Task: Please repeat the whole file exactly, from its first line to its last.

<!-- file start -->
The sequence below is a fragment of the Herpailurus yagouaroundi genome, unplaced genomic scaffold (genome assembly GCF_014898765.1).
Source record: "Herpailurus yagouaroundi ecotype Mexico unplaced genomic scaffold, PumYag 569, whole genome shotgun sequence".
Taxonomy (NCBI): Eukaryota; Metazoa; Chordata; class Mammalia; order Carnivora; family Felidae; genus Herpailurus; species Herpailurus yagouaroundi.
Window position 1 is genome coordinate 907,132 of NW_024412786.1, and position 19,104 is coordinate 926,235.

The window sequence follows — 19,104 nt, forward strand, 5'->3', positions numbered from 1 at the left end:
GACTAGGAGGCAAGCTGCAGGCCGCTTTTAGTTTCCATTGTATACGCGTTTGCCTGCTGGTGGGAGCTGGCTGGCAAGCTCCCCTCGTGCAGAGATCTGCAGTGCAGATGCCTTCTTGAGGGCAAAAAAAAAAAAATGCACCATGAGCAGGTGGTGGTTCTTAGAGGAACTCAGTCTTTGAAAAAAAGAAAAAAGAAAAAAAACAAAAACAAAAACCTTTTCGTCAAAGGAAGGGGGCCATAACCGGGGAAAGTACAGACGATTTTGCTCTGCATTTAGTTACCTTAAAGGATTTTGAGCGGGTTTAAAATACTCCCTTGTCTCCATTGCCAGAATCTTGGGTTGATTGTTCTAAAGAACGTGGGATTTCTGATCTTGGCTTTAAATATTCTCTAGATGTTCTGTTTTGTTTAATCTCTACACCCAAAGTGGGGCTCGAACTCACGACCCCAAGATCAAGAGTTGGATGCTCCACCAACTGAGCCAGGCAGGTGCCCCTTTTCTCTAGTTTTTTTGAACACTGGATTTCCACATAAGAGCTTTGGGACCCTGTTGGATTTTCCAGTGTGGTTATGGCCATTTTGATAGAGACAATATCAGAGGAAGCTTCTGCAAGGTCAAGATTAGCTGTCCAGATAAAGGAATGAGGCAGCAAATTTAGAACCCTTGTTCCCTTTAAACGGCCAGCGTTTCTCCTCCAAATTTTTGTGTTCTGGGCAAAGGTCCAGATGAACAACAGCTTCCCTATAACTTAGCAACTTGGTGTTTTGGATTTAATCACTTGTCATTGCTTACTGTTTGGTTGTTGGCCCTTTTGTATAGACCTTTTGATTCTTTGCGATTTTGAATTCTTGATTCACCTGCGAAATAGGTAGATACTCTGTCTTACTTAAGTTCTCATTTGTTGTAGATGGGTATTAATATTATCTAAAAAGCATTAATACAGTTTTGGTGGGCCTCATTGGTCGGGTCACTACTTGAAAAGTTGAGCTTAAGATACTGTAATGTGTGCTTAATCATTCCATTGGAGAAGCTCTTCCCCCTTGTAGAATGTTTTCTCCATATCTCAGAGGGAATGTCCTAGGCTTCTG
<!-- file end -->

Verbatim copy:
The sequence below is a fragment of the Herpailurus yagouaroundi genome, unplaced genomic scaffold (genome assembly GCF_014898765.1).
Source record: "Herpailurus yagouaroundi ecotype Mexico unplaced genomic scaffold, PumYag 569, whole genome shotgun sequence".
Taxonomy (NCBI): Eukaryota; Metazoa; Chordata; class Mammalia; order Carnivora; family Felidae; genus Herpailurus; species Herpailurus yagouaroundi.
Window position 1 is genome coordinate 907,132 of NW_024412786.1, and position 19,104 is coordinate 926,235.

The window sequence follows — 19,104 nt, forward strand, 5'->3', positions numbered from 1 at the left end:
GACTAGGAGGCAAGCTGCAGGCCGCTTTTAGTTTCCATTGTATACGCGTTTGCCTGCTGGTGGGAGCTGGCTGGCAAGCTCCCCTCGTGCAGAGATCTGCAGTGCAGATGCCTTCTTGAGGGCAAAAAAAAAAAAATGCACCATGAGCAGGTGGTGGTTCTTAGAGGAACTCAGTCTTTGAAAAAAAGAAAAAAGAAAAAAAACAAAAACAAAAACCTTTTCGTCAAAGGAAGGGGGCCATAACCGGGGAAAGTACAGACGATTTTGCTCTGCATTTAGTTACCTTAAAGGATTTTGAGCGGGTTTAAAATACTCCCTTGTCTCCATTGCCAGAATCTTGGGTTGATTGTTCTAAAGAACGTGGGATTTCTGATCTTGGCTTTAAATATTCTCTAGATGTTCTGTTTTGTTTAATCTCTACACCCAAAGTGGGGCTCGAACTCACGACCCCAAGATCAAGAGTTGGATGCTCCACCAACTGAGCCAGGCAGGTGCCCCTTTTCTCTAGTTTTTTTGAACACTGGATTTCCACATAAGAGCTTTGGGACCCTGTTGGATTTTCCAGTGTGGTTATGGCCATTTTGATAGAGACAATATCAGAGGAAGCTTCTGCAAGGTCAAGATTAGCTGTCCAGATAAAGGAATGAGGCAGCAAATTTAGAACCCTTGTTCCCTTTAAACGGCCAGCGTTTCTCCTCCAAATTTTTGTGTTCTGGGCAAAGGTCCAGATGAACAACAGCTTCCCTATAACTTAGCAACTTGGTGTTTTGGATTTAATCACTTGTCATTGCTTACTGTTTGGTTGTTGGCCCTTTTGTATAGACCTTTTGATTCTTTGCGATTTTGAATTCTTGATTCACCTGCGAAATAGGTAGATACTCTGTCTTACTTAAGTTCTCATTTGTTGTAGATGGGTATTAATATTATCTAAAAAGCATTAATACAGTTTTGGTGGGCCTCATTGGTCGGGTCACTACTTGAAAAGTTGAGCTTAAGATACTGTAATGTGTGCTTAATCATTCCATTGGAGAAGCTCTTCCCCCTTGTAGAATGTTTTCTCCATATCTCAGAGGGAATGTCCTAGGCTTCTG